When kids want to know something, they invariably turn to the local experts who seem to know everything about anything, their parents. Although parents know they really don’t have all the answers, they do their best to answer a never-ending stream of questions from the kids. It’s also how most of us parent our children. We don’t know everything, but we do our best to help them along and offer the right guidance.
But what do you do when you’re in a situation nobody has faced before … such as a pandemic that has completely changed our way of life? The kids hear about people getting sick and overhear all sorts of discussions among adults and on TV, most of which only increase their anxieties.
You probably don’t want to lie to your children, but you also don’t want to be so blunt about everything that you frighten them unnecessarily. Your kids pay close attention to you and your behavior, so how you handle the situation will have a tremendous impact on their mental and emotional well-being. And, if the kids are calmer, you’ll be calmer, too.
For starters, limit the noise. We all have access to more media coverage than ever before, but that doesn’t mean we need to consume all of it. Besides, much of the media is more focused on getting you worked up than on sharing information. They sensationalize coverage and react to each new development as though it was the end of the world. If the average TV newscast raises your anxiety, think of the effect it has on your kids. If you feel you must watch news coverage, do it when the little ones aren’t in earshot. And when the kids ask you about stories they’ve heard, focus on the facts instead of the hype.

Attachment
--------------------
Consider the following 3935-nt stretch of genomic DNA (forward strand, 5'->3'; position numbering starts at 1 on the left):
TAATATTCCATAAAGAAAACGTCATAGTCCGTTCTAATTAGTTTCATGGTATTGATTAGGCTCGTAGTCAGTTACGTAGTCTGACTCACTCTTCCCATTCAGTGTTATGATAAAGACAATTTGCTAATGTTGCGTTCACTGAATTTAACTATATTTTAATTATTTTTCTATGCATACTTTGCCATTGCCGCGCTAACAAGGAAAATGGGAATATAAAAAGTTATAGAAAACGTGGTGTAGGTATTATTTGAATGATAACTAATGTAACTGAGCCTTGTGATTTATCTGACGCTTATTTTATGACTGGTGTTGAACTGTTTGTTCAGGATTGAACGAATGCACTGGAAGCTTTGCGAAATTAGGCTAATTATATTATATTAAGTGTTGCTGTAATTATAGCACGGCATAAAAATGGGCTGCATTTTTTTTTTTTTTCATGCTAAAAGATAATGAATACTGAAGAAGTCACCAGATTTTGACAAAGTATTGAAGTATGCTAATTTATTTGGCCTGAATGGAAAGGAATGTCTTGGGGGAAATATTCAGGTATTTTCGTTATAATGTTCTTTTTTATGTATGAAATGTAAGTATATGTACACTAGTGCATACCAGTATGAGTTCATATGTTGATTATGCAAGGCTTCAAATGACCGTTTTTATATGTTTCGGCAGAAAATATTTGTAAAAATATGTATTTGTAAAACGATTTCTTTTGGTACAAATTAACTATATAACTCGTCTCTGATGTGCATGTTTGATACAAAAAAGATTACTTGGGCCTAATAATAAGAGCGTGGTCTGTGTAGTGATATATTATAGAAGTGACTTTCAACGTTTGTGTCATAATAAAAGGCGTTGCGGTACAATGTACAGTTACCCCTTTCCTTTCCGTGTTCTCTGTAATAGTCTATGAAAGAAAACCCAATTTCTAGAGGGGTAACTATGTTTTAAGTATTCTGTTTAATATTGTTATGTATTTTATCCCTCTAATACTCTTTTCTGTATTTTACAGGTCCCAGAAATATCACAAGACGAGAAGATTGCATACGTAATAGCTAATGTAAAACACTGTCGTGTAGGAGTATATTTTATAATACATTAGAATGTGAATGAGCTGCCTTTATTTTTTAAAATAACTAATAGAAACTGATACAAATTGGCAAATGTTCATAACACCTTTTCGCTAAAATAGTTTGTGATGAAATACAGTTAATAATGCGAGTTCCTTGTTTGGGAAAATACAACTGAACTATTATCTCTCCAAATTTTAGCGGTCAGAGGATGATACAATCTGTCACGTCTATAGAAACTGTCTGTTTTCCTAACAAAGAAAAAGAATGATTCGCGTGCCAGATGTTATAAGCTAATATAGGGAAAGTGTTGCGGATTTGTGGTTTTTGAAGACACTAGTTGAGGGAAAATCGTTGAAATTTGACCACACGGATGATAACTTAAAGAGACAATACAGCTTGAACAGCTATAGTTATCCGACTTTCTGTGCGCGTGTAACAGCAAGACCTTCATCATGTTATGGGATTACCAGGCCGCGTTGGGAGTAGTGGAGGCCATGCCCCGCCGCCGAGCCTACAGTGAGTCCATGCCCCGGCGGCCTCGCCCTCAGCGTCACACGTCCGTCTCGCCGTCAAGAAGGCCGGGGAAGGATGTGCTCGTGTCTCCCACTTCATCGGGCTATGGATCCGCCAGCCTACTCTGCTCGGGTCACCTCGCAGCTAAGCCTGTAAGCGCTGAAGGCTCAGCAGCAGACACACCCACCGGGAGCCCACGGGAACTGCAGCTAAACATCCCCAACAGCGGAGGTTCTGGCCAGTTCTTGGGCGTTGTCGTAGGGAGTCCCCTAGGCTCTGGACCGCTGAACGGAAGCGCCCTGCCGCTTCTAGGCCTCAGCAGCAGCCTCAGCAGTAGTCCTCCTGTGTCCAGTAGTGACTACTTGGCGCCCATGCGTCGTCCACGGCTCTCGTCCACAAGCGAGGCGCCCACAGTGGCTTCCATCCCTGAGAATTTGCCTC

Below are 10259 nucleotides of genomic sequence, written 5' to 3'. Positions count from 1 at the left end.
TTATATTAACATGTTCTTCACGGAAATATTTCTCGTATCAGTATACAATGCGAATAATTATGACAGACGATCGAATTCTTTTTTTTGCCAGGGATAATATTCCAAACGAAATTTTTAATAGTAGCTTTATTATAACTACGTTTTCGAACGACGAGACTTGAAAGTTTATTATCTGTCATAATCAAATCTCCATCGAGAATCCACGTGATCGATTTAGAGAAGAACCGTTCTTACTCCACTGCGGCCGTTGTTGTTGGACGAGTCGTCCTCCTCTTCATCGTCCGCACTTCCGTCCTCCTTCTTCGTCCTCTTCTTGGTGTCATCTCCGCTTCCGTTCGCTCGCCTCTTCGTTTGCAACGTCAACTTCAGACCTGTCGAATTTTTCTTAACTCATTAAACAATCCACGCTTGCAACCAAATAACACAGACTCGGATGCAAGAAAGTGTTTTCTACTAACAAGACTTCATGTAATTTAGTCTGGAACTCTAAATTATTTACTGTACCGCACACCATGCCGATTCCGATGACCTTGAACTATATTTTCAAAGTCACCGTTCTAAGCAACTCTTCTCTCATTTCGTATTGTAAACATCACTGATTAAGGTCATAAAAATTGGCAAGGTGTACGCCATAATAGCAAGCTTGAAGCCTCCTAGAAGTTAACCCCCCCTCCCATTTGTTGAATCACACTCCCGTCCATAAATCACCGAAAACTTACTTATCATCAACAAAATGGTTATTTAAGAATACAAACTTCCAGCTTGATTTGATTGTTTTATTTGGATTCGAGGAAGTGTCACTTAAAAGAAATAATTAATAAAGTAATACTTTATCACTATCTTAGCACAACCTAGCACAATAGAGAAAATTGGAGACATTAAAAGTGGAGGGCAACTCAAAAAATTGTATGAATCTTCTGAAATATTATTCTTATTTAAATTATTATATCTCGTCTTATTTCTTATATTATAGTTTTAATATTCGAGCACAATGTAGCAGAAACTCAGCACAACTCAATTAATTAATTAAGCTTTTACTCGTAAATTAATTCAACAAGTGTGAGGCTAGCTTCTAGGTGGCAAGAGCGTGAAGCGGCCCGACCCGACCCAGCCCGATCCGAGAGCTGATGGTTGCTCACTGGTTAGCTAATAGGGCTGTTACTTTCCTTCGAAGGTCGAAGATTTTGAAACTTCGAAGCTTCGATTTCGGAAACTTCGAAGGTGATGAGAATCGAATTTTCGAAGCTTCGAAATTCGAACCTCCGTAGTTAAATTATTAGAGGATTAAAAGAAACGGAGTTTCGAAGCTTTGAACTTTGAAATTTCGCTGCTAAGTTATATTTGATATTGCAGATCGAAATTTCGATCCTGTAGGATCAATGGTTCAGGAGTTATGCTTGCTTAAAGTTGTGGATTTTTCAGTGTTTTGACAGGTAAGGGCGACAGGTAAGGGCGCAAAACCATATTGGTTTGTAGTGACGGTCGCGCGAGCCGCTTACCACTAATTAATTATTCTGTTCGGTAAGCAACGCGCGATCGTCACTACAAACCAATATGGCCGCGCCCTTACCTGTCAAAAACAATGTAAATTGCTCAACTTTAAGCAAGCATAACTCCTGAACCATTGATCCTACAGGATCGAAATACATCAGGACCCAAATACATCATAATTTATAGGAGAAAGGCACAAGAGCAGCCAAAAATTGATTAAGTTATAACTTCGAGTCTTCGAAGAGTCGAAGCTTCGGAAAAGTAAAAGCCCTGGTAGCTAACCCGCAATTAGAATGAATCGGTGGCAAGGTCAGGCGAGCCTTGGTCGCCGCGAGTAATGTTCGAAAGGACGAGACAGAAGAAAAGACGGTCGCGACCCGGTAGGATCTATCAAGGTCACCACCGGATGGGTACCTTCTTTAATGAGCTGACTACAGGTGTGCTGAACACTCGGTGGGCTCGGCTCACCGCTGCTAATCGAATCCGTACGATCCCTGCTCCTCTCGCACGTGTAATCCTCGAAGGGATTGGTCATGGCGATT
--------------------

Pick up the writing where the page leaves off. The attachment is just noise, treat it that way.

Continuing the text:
Another way to help is to provide and maintain structure in your home. With outside activities cancelled and people working from home, your normal day-to-day routine has probably been thrown out the window. So establish a new routine, even if you have to adjust it every week or so. Eat meals at the same time every day. Have regular activities and involve the kids. Maybe you can’t hang out with them for three hours, but you can set aside a half-hour every evening to play a favorite game.
Involve the kids in daily activities they can handle. They’re probably tired of being home, so introducing them to new activities may be more interesting than you realize. For example, if they’re old enough, have them help you prepare meals or help with laundry and housecleaning. Not only are you occupying their time, but you’re sharing skills that will become habits as they get older.
Don’t assume that you have to spend every waking moment of the day entertaining the kids. It’s important for them to learn how to entertain themselves, so respond to whining about being bored by suggesting they’re smart or creative enough to find something to do. It’s okay for everyone in the family to have some time alone, too, because that helps kids learn how to respect boundaries and each other.
Finally, use stressful situations as opportunities to deepen your faith and theirs. If the kids are worried about a relative become ill and facing death, talk with them about your view of God and what awaits those who die. If a particular situation is making one of them anxious, consider praying with them for guidance. You’ll deescalate the situation and teach them that prayer is part of your daily life, not just something you do on Sunday mornings.
If you’ve tried these techniques and nothing seems to be working, or if you’ve managed to convince yourself that you’re not very good at this parenting stuff, maybe it’s time to sit down with one of our professional counselors. We can help you explore the issues that are creating trouble and offer proven strategies to get things back on track in normal times and times like these.